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Hoffmann, R. A wiki for the life sciences where authorship matters. Nature Genetics (2008)

Cysteine protease characteristics of the proteoglycanase activity from normal and pseudoxanthoma elasticum (PXE) fibroblasts.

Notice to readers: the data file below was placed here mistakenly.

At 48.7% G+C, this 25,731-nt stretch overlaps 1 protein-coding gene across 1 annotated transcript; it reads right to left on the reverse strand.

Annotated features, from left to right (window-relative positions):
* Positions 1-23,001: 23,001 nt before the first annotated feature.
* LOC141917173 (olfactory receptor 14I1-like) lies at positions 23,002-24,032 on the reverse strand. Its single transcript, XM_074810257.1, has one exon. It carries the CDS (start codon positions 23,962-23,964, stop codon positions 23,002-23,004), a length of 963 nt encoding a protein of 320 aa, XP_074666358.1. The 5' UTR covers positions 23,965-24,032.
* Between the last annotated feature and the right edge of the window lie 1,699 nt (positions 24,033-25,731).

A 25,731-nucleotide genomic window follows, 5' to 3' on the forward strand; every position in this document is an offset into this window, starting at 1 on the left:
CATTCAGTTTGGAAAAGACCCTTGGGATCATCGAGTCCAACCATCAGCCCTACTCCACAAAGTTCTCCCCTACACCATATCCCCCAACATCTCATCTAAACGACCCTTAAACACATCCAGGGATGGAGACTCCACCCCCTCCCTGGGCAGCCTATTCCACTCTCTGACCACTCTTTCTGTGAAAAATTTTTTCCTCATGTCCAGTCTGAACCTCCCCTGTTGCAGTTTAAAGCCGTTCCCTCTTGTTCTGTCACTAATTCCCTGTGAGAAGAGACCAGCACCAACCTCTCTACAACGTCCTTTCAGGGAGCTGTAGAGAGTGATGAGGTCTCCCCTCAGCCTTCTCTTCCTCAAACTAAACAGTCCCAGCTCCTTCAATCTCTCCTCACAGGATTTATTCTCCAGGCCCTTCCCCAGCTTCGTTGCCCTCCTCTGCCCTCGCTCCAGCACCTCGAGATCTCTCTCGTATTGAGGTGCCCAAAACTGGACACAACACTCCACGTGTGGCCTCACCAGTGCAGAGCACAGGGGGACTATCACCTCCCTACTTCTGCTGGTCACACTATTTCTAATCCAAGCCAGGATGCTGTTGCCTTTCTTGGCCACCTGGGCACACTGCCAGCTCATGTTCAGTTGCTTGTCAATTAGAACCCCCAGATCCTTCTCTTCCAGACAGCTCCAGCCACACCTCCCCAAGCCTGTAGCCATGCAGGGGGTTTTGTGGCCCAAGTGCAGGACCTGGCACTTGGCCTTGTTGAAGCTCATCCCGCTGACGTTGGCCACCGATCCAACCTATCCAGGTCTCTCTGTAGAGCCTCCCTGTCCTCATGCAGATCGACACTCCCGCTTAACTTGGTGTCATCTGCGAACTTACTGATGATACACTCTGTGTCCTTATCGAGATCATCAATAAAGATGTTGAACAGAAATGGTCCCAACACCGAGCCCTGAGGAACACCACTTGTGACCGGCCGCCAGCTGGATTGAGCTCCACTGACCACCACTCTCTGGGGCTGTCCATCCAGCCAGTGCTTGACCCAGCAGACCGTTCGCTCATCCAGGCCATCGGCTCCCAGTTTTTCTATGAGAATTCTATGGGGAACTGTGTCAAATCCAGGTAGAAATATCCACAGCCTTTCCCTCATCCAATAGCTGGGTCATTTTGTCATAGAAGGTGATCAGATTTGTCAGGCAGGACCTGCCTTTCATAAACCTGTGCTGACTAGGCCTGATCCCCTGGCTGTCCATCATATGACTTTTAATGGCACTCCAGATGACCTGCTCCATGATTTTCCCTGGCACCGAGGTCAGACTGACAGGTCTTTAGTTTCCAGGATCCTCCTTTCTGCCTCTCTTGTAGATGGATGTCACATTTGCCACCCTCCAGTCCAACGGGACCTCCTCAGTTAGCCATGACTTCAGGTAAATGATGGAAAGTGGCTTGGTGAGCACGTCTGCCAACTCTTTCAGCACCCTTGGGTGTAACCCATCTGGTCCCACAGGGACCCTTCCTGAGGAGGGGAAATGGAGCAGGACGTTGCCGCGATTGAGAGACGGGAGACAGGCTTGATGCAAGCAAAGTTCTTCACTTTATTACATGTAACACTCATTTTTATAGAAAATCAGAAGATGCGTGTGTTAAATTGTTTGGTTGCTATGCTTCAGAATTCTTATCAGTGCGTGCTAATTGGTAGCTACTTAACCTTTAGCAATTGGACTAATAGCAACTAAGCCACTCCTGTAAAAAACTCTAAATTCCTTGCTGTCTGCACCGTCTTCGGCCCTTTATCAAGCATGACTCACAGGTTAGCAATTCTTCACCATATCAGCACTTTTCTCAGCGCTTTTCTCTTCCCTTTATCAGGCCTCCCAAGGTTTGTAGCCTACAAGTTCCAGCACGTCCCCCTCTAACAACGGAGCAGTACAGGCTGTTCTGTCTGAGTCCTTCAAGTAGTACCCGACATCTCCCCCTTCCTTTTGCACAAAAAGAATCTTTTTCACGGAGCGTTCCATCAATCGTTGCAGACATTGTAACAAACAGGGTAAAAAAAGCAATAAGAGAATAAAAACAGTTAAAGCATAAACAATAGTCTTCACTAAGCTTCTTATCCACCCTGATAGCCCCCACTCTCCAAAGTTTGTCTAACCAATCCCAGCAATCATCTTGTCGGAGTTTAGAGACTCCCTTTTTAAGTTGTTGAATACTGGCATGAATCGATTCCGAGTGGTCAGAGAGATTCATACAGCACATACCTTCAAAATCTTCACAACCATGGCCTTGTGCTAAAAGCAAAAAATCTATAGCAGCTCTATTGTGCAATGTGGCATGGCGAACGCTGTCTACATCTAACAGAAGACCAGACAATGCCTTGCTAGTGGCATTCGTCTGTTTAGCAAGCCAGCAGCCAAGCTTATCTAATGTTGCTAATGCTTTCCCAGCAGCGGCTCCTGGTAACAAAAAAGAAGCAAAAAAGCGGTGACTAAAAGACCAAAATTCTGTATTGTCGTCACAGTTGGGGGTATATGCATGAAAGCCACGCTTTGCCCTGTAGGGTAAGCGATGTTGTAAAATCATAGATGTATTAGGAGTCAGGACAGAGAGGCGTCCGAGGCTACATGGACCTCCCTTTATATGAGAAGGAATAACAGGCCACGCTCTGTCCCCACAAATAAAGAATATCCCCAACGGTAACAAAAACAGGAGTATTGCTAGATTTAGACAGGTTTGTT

Pseudoxanthoma elasticum (PXE) is an inherited disease characterized by calcified degenerative changes of elastin in the skin, eye, and vasculature. Previous studies suggested the abnormal presence of a protease from PXE fibroblasts that degrades sulfated proteoglycans. This study describes the use of a radioassay to quantitate proteoglycan degradation by proteases from normal and PXE fibroblasts. PXE protease had optimal activity at pH 6. 0. Inhibition of activity by 5 mM diisopropylfluorophosphate, 5 mM phenylmethylsulfonylfluoride, and 0.1 mM HgCl2 was reversed by 10 mM dithiothreitol. Iodoacetamide (1 mM) irreversibly inhibited activity. Carbobenzyloxy-phenylalanyl-alanyl (0.1 mM) and carbobenzyloxy-lysyl-diazomethyl ketone (10 microM) inhibited the proteoglycanase activity. These data suggest that the PXE proteolytic proteoglycanase activity is a cysteine protease. After blocking activity with 5 mM EDTA, addition of 10 mM Mg++, Mn++, Cu++, or Co++ had little effect (less than 10%) on restoring activity, 10 mM CaCl2 restored approximately 70% recovery of the activity, and 10 mM ZnCl2 stimulated the activity to 500% of the initial level. Similar normal fibroblast samples contained little zinc-dependent activity and a substantial amount of calcium-dependent activity. Thus the distinction between the divalent ion requirements for proteoglycan degradation suggests that the PXE fibroblasts may produce a different cysteine protease than do normal fibroblasts.[1]


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